For lunch or dinner there are enchiladas filled with chicken and spinach held together by nonfat Greek yogurt. They get topped with tomatillo salsa and cheese and come with a side of beans. A small serving contains 360 calories and 25 grams of protein.

A small serving of Fit Nugget Nation, which is described as house-made almond-crusted chicken nuggets with a side of cauliflower mash and green beans, provides 29 grams of protein and 410 calories. One of the little tricks to increase protein is to prepare the mash by blending cottage cheese with the cauliflower.

The protein trend is expected to grow, as is the demand for hand-packed foods. Make sure product designers are packing in dairy proteins.

According to Tammy Anderson-Wise, CEO of the Dairy Council of California, dairy processors are sitting atop one of the hottest trends in nutrition with a product line that naturally delivers what consumers seek more of in the name of good nutrition: foods high in protein.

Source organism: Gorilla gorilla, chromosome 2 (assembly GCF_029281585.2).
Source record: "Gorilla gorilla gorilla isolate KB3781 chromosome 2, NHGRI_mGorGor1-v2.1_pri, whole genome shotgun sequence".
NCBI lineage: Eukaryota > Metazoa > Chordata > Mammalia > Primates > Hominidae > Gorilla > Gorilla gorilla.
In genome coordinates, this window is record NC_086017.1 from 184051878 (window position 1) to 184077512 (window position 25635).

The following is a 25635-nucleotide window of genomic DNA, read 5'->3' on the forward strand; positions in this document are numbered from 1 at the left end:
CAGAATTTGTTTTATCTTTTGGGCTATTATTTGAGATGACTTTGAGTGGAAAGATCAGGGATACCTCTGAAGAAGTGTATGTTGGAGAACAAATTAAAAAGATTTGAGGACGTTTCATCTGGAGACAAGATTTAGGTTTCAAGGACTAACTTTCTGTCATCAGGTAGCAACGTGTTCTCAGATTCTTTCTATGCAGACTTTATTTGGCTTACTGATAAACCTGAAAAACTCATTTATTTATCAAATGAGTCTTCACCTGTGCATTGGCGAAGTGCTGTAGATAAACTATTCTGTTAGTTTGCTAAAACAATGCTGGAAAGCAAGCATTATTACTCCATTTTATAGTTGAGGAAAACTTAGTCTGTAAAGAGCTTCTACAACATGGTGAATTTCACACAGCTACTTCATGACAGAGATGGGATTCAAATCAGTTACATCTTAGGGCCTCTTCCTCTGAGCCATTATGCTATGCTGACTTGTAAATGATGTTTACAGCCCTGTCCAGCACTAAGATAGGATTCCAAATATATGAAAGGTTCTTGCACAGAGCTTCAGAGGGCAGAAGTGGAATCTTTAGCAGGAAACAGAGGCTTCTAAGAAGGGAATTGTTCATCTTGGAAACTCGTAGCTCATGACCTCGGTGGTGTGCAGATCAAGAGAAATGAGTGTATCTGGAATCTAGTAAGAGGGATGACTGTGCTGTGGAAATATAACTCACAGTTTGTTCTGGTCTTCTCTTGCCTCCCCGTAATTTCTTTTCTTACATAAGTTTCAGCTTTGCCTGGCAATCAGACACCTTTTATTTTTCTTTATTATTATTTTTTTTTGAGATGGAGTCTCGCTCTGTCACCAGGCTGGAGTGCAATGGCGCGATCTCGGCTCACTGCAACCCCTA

“While the competition for protein foods, beverages and supplements may be intense, milk and dairy products enjoy a competitive edge with its irreplaceable mix of nutrients,” she says. “Consumers also value milk’s fresh, local and minimally processed attributes. I can’t think of an industry better positioned than dairy to capitalize on the demand for protein-rich foods and beverages.”

The Dairy Council of California recently published its fall Trends newsletter, which contains food and nutrition issues likely to impact the dairy industry in the next one to three years.

Here are some highlights.
  • Dietary Guidelines. The 2015 Dietary Guidelines for Americans, slated to be released before the end of the year, but it’s looking like it could get pushed into early 2016, are more contentious than in the past. The good news is that milk and dairy foods fare well in the Dietary Guidelines as they are included in all three recommended dietary patterns.